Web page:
The Wireless Internet Service Providers Association (WISPA) renewed its call Thursday for NTIA to change its qualifications for what companies receive BEAD grant funds. In a new research paper commissioned by WISPA released Thursday, Dr. William Lehr, a telecommunications and internet industry economist and consultant, says NTIA’s technological bias toward fiber could raise BEAD costs by tens of billions of dollars and drag out deployment.
“Prioritizing fiber projects over other broadband technologies represents a significant departure from the sound regulatory principle of technological neutrality,” states Lehr. This bias “could increase costs by upwards of $30 to $60 billion depending on the distribution of fiber deployment costs for the unserved locations.”
Using recent FCC data, Lehr calculates that walling off otherwise recognized broadband alternatives “unambiguously adds” at least 1.9 million new locations calling for government-funded overbuilding with BEAD funds. As a result, “the public funding challenge of promoting universal service to broadband in the U.S. may be elevated by a third, or by more than $10 billion,” explains Lehr.
In the Infrastructure Law, Congress specified that the grants must not favor one technology for broadband deployment over others. Several telecom-related trade associations have urged NTIA to change its qualifications for what companies receive BEAD grant funds to make them technology neutral — including WISPA, NATE, WIA, and CCA.
NTIA is responsible for determining how much of $45 billion it allocates to states. The bulk of that will go towards BEAD, and the rest will be split among a middle mile infrastructure program and state digital equity programs.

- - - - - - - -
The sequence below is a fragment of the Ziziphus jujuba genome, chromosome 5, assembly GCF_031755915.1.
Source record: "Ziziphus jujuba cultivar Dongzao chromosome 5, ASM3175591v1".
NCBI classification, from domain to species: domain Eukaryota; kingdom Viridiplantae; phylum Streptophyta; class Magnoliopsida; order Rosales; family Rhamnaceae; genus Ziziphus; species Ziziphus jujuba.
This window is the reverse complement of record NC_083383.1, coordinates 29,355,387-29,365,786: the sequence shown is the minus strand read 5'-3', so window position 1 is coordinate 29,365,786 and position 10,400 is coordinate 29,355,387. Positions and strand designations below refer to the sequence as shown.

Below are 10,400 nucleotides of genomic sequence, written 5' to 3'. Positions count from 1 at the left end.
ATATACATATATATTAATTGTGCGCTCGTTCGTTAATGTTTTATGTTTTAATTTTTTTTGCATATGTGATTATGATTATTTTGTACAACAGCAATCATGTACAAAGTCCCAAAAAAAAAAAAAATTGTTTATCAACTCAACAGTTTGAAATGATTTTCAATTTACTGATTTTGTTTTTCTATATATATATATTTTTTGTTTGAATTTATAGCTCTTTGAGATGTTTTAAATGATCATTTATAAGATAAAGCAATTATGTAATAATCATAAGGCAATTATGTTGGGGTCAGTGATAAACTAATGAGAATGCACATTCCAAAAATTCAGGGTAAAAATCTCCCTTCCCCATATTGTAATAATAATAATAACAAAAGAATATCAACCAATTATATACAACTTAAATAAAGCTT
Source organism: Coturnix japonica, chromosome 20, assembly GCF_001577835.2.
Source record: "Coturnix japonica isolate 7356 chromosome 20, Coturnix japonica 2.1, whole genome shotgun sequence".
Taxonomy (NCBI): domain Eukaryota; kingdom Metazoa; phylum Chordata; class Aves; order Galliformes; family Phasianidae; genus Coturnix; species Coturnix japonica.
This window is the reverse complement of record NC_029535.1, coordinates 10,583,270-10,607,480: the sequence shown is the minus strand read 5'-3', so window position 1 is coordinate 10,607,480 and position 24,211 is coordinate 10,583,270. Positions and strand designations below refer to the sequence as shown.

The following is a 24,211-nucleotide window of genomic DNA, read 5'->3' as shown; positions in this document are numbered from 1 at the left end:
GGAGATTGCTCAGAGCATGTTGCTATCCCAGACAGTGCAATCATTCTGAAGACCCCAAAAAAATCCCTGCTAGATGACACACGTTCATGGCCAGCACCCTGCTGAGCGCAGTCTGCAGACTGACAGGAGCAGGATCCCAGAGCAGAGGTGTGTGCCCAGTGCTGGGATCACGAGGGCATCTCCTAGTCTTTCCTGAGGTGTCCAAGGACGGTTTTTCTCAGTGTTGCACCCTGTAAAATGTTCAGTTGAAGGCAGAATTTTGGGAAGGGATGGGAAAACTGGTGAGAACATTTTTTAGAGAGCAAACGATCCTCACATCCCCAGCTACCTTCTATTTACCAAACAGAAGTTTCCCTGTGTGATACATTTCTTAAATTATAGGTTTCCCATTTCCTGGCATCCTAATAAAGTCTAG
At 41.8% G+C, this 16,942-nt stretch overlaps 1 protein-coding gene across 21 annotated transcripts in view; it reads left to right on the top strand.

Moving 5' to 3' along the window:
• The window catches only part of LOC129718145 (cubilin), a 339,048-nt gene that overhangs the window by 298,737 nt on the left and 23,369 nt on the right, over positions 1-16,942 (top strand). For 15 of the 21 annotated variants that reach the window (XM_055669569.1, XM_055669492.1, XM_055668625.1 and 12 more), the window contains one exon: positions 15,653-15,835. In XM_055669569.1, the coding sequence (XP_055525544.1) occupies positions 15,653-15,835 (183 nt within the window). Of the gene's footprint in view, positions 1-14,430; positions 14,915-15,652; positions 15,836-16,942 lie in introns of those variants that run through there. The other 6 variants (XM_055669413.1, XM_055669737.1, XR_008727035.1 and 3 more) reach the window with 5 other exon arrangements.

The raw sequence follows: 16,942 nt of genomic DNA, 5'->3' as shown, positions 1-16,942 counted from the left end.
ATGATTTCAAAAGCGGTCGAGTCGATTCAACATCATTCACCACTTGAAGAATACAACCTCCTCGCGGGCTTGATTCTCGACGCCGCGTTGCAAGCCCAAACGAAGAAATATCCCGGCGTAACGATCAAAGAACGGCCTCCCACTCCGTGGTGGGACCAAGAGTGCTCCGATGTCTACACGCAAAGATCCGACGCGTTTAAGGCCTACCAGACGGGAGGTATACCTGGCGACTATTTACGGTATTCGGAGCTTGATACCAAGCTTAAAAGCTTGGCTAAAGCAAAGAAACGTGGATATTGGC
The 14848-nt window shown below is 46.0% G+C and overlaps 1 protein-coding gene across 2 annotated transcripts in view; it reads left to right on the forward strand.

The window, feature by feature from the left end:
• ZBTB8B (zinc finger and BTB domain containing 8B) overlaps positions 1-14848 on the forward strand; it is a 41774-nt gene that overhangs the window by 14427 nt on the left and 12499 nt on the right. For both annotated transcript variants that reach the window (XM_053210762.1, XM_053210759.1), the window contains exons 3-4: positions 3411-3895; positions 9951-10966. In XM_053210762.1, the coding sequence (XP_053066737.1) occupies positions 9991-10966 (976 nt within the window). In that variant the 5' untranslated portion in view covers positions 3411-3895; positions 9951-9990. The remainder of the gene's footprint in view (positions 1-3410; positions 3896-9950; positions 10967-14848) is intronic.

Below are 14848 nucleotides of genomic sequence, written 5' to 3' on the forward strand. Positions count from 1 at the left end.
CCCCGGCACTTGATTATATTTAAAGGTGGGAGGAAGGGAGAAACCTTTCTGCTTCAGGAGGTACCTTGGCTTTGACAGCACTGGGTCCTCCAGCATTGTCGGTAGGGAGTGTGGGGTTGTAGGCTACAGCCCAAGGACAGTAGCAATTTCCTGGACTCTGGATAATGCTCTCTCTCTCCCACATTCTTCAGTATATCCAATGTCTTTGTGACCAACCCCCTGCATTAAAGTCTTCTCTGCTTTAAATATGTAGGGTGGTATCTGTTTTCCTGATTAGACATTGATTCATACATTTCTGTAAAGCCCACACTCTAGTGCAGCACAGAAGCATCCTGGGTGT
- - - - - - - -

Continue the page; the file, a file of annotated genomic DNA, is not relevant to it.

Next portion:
Questioned about its approach by Senators in June, NTIA Administrator Alan Davidson told lawmakers NTIA expects “different states to use different technologies” and the BEAD funding qualifications allows for that. But then he went further, saying, “We think fiber is the gold standard,” because “it’s the most resilient” technology, Inside Towers reported. But Davidson acknowledged “for some states fiber won’t be the answer. We do give flexibility for those” other technologies like wireless and satellite-delivered broadband, he testified.
WISPA has met with NTIA representatives several times over this issue. A WISPA spokesman told Inside Towers yesterday that NTIA representatives “have yet to change their minds.”
In conclusion, Lehr says NTIA’s fiber focus places “unreasonable” constraints on state broadband offices seeking to promote digital infrastructure goals efficiently.” To rectify this, he suggests states lobby the FCC and NTIA “to push for more sensible rules.” Those efforts will be easier if states have better data about the costs and available technical options for deploying broadband infrastructure in the state, he suggests, including fiber costs to every location and the costs of using alternative technologies.
By Leslie Stimson, Inside Towers Washington Bureau Chief